International Journal of Nanomedicine
Open access peer-reviewed scientific and medical journals.
Dove Medical Press is now a member of the Open Access Initiative
An Author's Guide
A guide to help authors get their paper published.
Support Open Access and Dove Press
Promotional Article Monitoring - further details
Favored Author Program
Real benefits for authors, including fast-track processing of papers.
Nanocrystalline silver dressings in wound management: a review
(7491) Total Article Views
Authors: Joy Fong, Fiona Wood
Published Date February 2006
Volume 2006:1(4) Pages 441 - 449
Joy Fong1, Fiona Wood2
1Burns Unit, Burns Service, Royal Perth Hospital, west Australia 2Burns Service, Royal Perth Hospital/Princess Margaret Hospital, west Australia
Abstract: This paper describes the properties of nanocrystalline silver products (Acticoat™) and their applications and examines available evidence supporting their use in wound management. Acticoat utilizes nanotechnology to release nanocrystalline silver crystals. Acticoat releases 30 times less silver cations than silversulfadiazine cream or 0.5% silver nitrate solution but more of the silver released (by Acticoat). Silver-impregnated slow-release dressings release minute concentrations of silver which are quickly bound up by the chloride in the wound exudate. While extrapolations from in vitro and animal studies are cautious, evidence from these studies suggests Acticoat is: effective against most common strains of wound pathogens; can be used as a protective covering over skin grafts; has a broader antibiotic spectrum activity; and is toxic to keratinocytes and fibroblasts. Animal studies suggest a role for nanocrystalline silver in altering wound inflammatory events and facilitation of the early phase of wound healing. Quality human clinical trials into nanocrystalline silver are few. However, evidence suggests using Acticoat in wound management is cost effective, reduces wound infection, decreases the frequency of dressing changes and pain levels, decreases matrix metalloproteinase activity, wound exudate and bioburden levels, and promotes wound healing in chronic wounds. Although there is no in vivo evidence to suggest nanocrystalline silver is toxic to human keratinocytes and fibroblasts, there is in vitro evidence to suggest so; thus these dressings should be used cautiously over epithelializing and proliferating wounds. Future clinical research, preferably randomized controlled trials into nanocrystalline silver technology, may provide clinicians a better understanding of its applications in wound management.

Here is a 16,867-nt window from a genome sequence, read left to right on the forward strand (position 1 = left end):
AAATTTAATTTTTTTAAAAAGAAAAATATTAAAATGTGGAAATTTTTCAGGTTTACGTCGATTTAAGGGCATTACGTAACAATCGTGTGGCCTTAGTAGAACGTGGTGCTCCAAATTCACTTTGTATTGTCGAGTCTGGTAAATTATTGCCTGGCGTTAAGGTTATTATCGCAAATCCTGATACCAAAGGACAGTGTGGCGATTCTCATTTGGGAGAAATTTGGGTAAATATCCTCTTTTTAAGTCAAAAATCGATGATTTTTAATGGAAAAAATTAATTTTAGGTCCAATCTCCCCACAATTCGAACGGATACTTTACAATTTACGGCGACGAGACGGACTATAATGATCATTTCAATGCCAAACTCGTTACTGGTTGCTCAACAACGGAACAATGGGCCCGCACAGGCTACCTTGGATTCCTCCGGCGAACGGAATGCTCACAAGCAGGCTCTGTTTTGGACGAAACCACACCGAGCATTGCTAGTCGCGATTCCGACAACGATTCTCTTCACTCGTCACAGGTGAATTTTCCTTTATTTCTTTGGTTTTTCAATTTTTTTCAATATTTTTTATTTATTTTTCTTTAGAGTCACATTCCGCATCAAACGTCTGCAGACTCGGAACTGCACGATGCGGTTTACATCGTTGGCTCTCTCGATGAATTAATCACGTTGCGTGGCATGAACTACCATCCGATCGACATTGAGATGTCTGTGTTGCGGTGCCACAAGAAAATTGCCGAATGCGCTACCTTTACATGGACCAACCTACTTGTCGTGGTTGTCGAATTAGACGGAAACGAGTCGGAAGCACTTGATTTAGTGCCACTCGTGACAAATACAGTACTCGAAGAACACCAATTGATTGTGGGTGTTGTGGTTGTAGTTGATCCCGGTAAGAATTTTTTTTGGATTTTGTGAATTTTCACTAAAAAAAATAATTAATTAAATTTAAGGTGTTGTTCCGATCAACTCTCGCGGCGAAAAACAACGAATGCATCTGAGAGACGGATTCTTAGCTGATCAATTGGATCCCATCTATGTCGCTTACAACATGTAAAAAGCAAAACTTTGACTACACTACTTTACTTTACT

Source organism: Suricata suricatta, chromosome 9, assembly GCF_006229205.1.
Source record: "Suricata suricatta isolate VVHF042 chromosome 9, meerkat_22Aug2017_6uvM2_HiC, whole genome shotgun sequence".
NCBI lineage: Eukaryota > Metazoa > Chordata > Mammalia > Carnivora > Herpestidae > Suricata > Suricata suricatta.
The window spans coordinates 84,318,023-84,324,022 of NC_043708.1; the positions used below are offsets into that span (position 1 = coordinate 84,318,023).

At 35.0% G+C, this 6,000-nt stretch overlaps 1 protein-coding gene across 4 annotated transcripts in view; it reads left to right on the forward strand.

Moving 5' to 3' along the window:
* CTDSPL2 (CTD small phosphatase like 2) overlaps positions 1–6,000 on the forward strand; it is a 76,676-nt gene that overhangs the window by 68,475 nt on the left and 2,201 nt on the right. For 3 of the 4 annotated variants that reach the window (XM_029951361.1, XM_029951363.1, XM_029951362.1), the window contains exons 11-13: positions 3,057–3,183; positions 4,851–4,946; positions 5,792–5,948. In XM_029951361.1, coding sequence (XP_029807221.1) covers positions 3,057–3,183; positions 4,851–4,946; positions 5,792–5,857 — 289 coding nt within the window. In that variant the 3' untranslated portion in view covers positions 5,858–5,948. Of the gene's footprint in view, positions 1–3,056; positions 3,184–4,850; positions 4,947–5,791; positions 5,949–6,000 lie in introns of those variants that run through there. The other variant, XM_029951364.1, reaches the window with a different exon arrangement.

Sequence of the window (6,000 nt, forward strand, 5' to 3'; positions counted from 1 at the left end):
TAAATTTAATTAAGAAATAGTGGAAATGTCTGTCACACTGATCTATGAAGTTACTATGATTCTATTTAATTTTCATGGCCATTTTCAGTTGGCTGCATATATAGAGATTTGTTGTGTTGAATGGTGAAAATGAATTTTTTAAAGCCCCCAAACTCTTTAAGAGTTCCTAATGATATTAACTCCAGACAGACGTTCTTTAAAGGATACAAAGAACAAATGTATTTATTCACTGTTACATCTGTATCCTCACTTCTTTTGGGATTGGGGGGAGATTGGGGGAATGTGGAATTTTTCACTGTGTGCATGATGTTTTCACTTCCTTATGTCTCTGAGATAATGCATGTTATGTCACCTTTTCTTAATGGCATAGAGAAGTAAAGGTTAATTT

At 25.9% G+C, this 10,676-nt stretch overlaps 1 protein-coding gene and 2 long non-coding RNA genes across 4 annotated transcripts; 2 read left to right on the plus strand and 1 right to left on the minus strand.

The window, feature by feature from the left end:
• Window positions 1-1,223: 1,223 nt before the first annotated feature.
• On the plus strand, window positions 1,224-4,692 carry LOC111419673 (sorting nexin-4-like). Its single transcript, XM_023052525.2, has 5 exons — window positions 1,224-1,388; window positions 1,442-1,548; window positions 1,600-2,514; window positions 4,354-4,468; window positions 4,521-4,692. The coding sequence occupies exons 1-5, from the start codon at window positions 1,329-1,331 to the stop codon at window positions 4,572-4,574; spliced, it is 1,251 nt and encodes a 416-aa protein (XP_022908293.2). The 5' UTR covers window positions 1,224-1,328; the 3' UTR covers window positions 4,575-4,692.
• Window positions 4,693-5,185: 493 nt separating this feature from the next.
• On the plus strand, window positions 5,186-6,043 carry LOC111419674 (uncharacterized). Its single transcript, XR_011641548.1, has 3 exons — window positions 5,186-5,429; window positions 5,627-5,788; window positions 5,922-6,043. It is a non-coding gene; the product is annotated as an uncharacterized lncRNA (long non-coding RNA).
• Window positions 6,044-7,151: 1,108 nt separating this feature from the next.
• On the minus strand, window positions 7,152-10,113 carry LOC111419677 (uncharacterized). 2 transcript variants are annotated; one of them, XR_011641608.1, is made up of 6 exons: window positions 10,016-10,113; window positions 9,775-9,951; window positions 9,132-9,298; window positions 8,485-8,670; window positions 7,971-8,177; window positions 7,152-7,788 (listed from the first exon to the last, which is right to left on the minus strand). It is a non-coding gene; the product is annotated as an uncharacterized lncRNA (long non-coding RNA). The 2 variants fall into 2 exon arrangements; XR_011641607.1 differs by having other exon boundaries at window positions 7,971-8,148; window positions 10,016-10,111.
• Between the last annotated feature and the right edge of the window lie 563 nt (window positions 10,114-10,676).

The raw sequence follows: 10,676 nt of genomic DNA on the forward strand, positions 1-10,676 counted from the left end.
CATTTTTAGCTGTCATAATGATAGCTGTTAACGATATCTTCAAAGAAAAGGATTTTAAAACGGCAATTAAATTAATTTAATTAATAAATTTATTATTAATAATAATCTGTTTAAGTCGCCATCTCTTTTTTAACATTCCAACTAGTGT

Keywords: nanocrystalline, silver, burns, chronic, wounds, dressings
Cannotea Citeulike Del.icio.us Facebook LinkedIn Twitter
Readers of this article also read:
- ASNM conference 2014
Join us at the American Society for Nanomedicine Conference in Maryland, March 28th - 30th 2014.
- Impact Factors
- Have an opinion about one of our articles?
We encourage you to write a letter to the editor.
- Interested in being a peer-reviewer?
Click here to register.
- MLA'14 -
May 16–21, 2014
Authors are welcome to send an abstract or draft manuscript to obtain a view from the Editor about the suitability of their paper. Please email here and include which journal you are interested in submitting your manuscript to. Our Editors will do a quick review of your paper and advise if they believe it is appropriate for submission to their journal.
- Formulation and evaluation of drug-loaded targeted magnetic microspheres for cancer therapy
- Intracellular heavy metal nanoparticle storage: progressive accumulation within lymph nodes with transformation from chronic inflammation to malignancy
- Applications of gold nanoparticles in cancer nanotechnology
- Fungus-mediated biological synthesis of gold nanoparticles: potential in detection of liver cancer